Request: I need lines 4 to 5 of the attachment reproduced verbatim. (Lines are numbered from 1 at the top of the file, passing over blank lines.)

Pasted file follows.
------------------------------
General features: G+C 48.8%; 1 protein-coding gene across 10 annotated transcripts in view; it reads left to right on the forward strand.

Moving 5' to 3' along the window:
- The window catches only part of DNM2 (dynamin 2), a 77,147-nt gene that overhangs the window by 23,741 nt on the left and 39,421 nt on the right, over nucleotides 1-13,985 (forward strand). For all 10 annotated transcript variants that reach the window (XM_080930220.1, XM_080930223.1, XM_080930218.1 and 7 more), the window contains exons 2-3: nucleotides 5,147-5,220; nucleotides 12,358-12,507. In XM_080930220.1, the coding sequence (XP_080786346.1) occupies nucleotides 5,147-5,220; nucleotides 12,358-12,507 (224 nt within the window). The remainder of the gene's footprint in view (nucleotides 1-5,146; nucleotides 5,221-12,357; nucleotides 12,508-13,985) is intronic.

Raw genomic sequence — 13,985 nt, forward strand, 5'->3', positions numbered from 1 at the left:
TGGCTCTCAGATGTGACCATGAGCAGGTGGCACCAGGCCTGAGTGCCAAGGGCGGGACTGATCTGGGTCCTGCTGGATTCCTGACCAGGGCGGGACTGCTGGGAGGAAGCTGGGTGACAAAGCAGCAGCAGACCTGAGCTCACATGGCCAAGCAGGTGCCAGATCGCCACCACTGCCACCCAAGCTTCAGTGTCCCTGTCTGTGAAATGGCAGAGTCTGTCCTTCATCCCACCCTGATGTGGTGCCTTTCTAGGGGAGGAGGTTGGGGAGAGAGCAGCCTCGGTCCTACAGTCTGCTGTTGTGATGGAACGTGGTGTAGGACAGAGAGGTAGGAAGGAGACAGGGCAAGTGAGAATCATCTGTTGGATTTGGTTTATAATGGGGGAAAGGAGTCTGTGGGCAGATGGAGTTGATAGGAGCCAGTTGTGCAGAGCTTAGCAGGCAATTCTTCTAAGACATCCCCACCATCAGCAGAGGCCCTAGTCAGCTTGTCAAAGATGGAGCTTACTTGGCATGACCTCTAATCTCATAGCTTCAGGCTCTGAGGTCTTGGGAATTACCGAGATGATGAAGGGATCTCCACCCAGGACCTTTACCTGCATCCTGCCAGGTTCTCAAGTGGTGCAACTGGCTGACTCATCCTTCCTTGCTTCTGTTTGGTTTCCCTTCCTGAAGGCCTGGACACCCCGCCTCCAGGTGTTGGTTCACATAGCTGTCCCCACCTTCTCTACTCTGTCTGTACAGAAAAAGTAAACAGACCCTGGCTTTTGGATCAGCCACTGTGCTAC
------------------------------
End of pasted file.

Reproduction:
Raw genomic sequence — 13,985 nt, forward strand, 5'->3', positions numbered from 1 at the left:
TGGCTCTCAGATGTGACCATGAGCAGGTGGCACCAGGCCTGAGTGCCAAGGGCGGGACTGATCTGGGTCCTGCTGGATTCCTGACCAGGGCGGGACTGCTGGGAGGAAGCTGGGTGACAAAGCAGCAGCAGACCTGAGCTCACATGGCCAAGCAGGTGCCAGATCGCCACCACTGCCACCCAAGCTTCAGTGTCCCTGTCTGTGAAATGGCAGAGTCTGTCCTTCATCCCACCCTGATGTGGTGCCTTTCTAGGGGAGGAGGTTGGGGAGAGAGCAGCCTCGGTCCTACAGTCTGCTGTTGTGATGGAACGTGGTGTAGGACAGAGAGGTAGGAAGGAGACAGGGCAAGTGAGAATCATCTGTTGGATTTGGTTTATAATGGGGGAAAGGAGTCTGTGGGCAGATGGAGTTGATAGGAGCCAGTTGTGCAGAGCTTAGCAGGCAATTCTTCTAAGACATCCCCACCATCAGCAGAGGCCCTAGTCAGCTTGTCAAAGATGGAGCTTACTTGGCATGACCTCTAATCTCATAGCTTCAGGCTCTGAGGTCTTGGGAATTACCGAGATGATGAAGGGATCTCCACCCAGGACCTTTACCTGCATCCTGCCAGGTTCTCAAGTGGTGCAACTGGCTGACTCATCCTTCCTTGCTTCTGTTTGGTTTCCCTTCCTGAAGGCCTGGACACCCCGCCTCCAGGTGTTGGTTCACATAGCTGTCCCCACCTTCTCTACTCTGTCTGTACAGAAAAAGTAAACAGACCCTGGCTTTTGGATCAGCCACTGTGCTAC